How to Research the Historic Status of a Home

Have you been eyeing that fixer-upper down the street among all those stately old homes in an old neighborhood in your city?  Or you’ve found your dream home in a historic district, and you’re considering purchasing it?  There are benefits to owning historic property, but there are also challenges, including the challenge of determining whether or not the property is designated historical.  If it is, modifying the home in any way could be restricted.  Selling it to someone with a home-based business could be illegal.

Knowing the resources at hand in your community can save you time and money when you’re considering buying a historic home.  These resources are available to anyone, not just your real estate agent, and they are easy to navigate once you know the basics.

Can I Fix My Fixer-upper?

Lots of home buyers dream of purchasing the cute fixer-upper down the street, but not all fixer-uppers are worth the time or effort, and it may have nothing to do with their condition.  You must first determine if that fixer-upper is in a historic district in your jurisdiction.  If it is, you will be restoring a house, not remodeling it.

Homes that have been designated as historic come with stringent restrictions regarding their upkeep.  If you replace any materials on a historic home, they must be made of materials that are historically appropriate for the house.  No double-paned energy efficient windows on your 1890s Victorian.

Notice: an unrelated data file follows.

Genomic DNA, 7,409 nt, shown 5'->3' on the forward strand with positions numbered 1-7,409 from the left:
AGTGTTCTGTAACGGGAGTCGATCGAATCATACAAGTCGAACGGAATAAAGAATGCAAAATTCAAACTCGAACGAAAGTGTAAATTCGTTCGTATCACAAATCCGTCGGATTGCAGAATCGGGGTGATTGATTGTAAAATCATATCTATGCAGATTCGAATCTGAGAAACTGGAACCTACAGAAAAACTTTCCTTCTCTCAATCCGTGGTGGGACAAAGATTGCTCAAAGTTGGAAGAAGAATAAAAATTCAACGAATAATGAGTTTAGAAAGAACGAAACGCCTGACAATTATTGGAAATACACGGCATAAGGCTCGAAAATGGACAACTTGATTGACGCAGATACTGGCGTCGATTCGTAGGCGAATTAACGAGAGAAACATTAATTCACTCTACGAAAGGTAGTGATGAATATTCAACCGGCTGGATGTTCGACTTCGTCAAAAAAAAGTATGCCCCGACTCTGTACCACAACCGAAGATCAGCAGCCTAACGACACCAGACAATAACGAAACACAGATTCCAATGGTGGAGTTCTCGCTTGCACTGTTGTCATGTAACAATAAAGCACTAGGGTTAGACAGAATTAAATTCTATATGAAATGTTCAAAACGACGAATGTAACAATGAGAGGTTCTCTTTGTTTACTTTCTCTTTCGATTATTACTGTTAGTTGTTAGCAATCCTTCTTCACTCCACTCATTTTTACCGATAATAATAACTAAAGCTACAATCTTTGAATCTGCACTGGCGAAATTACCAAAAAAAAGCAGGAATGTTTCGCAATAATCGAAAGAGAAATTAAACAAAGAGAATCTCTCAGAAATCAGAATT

How Do I Find Out?

There are lots of resources to help you research the historic status of a home.  Start with your local municipality’s planning and development website.  Municipalities will have GIS mapping systems with layers including zoning districts and designations.

If you think the property may be historic, but it isn’t designated thus, you have other avenues.  Check with the local preservation and historic councils.  These societies and government entities keep archives and libraries of records such as plans of neighborhoods and drawings of homes.

Similar to preservation societies are state historical archives.  Similar to a cross between the library at Alexandria and the warehouse at the end of Raiders of the Lost Ark, these societies, like the one in Iowa, collect everything from government records such as permits to photographs of architecture in various neighborhoods.

All these resources can be accessed via websites, but be as specific as possible when searching online.  Simply typing in “permits,” will result in a list so vast that you will never find the right record.  Searching for a term such as “Sioux City permits” may lead to better results.

To Visit or Not to Visit

For historical archive information, you may eventually have to visit the offices, but many municipalities offer their information via digital archiving on their websites.  You may be visiting a P&Z counter to ask questions after your records search, but having done the search yourself, you’ll have the history of your architecturally-significant property and can ask informed questions.

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